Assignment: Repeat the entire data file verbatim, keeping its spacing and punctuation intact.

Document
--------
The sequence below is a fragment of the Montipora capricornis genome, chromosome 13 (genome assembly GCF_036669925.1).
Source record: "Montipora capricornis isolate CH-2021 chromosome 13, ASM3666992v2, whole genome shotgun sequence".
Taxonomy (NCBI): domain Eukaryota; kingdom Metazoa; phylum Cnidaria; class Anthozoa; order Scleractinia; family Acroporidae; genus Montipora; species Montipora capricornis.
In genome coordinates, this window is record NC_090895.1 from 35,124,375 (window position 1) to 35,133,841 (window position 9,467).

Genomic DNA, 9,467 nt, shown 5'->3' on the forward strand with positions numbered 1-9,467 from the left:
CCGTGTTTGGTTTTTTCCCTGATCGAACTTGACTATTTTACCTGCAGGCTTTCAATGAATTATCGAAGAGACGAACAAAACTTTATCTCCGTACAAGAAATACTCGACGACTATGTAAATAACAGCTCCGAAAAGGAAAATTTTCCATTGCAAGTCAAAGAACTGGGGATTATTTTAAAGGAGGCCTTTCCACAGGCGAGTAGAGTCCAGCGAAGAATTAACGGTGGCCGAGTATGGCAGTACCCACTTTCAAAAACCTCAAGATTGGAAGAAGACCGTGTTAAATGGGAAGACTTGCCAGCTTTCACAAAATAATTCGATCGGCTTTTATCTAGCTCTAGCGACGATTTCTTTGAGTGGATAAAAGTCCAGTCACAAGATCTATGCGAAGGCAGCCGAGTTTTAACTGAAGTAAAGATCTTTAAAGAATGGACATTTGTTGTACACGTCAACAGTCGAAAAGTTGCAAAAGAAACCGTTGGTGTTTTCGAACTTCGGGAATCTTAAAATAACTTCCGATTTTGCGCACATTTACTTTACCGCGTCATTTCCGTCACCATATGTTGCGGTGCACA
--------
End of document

The sequence below is a fragment of the Montipora capricornis genome, chromosome 13 (genome assembly GCF_036669925.1).
Source record: "Montipora capricornis isolate CH-2021 chromosome 13, ASM3666992v2, whole genome shotgun sequence".
Taxonomy (NCBI): domain Eukaryota; kingdom Metazoa; phylum Cnidaria; class Anthozoa; order Scleractinia; family Acroporidae; genus Montipora; species Montipora capricornis.
In genome coordinates, this window is record NC_090895.1 from 35,124,375 (window position 1) to 35,133,841 (window position 9,467).

Genomic DNA, 9,467 nt, shown 5'->3' on the forward strand with positions numbered 1-9,467 from the left:
CCGTGTTTGGTTTTTTCCCTGATCGAACTTGACTATTTTACCTGCAGGCTTTCAATGAATTATCGAAGAGACGAACAAAACTTTATCTCCGTACAAGAAATACTCGACGACTATGTAAATAACAGCTCCGAAAAGGAAAATTTTCCATTGCAAGTCAAAGAACTGGGGATTATTTTAAAGGAGGCCTTTCCACAGGCGAGTAGAGTCCAGCGAAGAATTAACGGTGGCCGAGTATGGCAGTACCCACTTTCAAAAACCTCAAGATTGGAAGAAGACCGTGTTAAATGGGAAGACTTGCCAGCTTTCACAAAATAATTCGATCGGCTTTTATCTAGCTCTAGCGACGATTTCTTTGAGTGGATAAAAGTCCAGTCACAAGATCTATGCGAAGGCAGCCGAGTTTTAACTGAAGTAAAGATCTTTAAAGAATGGACATTTGTTGTACACGTCAACAGTCGAAAAGTTGCAAAAGAAACCGTTGGTGTTTTCGAACTTCGGGAATCTTAAAATAACTTCCGATTTTGCGCACATTTACTTTACCGCGTCATTTCCGTCACCATATGTTGCGGTGCACA